When she was nineteen, Miss Mary Bennet had believed three things that were not true. She believed that, despite her awkwardness, she might become interesting through her accomplishments. She believed that, because she paid strict attention to all she had been taught about right and wrong, she was wise in the ways of the world. And she believed that God, who took note of every moment of one’s life, would answer prayers, even foolish ones.

Continue reading Jane Austen News – Issue 108 – Janeites and Shelley

Posted on

Jane Austen News – Issue 95

the Jane Austen News feels Christmas is coming

What’s the Jane Austen News this week?  

 


Austen HEAVILY Abridged

One of our favourite finds at the Jane Austen News this week has to be the work of the late Australian comedian, John Clarke.

In his posthumously published book, Tinkering: The Complete Book of John Clarke, which was published in Australia on Monday, he has taken a wealth of literary classics and condensed them down to their most-brief forms. This is abridgment for the reader who really does have no time at all. Or, the reader who has read, or is at least familiar with, the novels he has abridged, and can appreciate the farcical nature of his “short” versions.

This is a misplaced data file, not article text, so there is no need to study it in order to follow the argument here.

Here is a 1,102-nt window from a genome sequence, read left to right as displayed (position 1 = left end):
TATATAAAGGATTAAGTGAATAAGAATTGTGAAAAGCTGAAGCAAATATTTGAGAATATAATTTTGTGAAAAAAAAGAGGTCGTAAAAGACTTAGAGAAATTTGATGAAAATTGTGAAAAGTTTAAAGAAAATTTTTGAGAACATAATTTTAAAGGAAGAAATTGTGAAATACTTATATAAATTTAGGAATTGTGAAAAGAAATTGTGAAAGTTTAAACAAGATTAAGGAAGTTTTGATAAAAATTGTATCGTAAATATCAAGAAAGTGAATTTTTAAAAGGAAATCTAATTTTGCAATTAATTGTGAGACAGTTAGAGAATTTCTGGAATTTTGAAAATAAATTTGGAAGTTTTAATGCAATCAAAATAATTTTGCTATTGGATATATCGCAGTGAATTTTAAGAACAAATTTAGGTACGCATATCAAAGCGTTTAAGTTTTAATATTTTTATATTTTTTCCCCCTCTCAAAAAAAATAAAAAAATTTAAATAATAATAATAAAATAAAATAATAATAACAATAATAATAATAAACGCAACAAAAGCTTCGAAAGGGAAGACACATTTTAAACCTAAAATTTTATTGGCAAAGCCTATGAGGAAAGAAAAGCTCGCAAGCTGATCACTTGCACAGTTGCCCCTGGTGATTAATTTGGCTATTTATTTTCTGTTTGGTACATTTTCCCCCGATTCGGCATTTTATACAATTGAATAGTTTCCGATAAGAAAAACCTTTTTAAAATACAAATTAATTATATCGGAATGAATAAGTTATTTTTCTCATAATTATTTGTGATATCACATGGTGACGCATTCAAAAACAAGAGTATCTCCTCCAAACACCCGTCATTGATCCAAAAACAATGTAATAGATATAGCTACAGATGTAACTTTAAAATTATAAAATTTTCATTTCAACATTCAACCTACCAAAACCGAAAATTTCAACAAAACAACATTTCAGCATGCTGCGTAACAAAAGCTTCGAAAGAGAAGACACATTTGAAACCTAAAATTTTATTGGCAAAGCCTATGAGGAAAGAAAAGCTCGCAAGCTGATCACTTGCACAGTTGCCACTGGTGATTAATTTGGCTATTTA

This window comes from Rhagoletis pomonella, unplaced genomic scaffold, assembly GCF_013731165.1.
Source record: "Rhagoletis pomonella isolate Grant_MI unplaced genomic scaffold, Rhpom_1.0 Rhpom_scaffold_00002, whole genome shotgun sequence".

These are some of his abridged Austens:

Pride and Prejudice

Elizabeth Bennet (mother obsessed with marrying daughters off, father amusing but not very helpful) dislikes Mr Darcy because he is too proud. She becomes prejudiced against him and even likes one man (Wickham) because he speaks ill of Darcy.

Her life is occupied with sisters Jane, who is calm and loves Bingham, and Lydia, who loves soldiers (Wickham) and who brings family into disrepute (Wickham). Elizabeth inadvertently discovers that Darcy is unbelievably rich. They marry immediately. Mother knew best.

Persuasion

Featuring Anne Elliot (plain, educated, sensitive, wise, family down on luck). Father and spoilt sister go to Bath for society, Anne to another sister (selfish, stupid, married to cheerful farmer). Children get sick, Anne tower of strength. Visited by Captain Wentworth. (Naval man at time of Trafalgar = national hero.) Wentworth and Anne have met before, have loved, and Anne has rejected Wentworth’s proposal of marriage but heart not still. Farmer’s sister falls off seawall and Wentworth realises he’s an idiot about Anne. Hooray!

Emma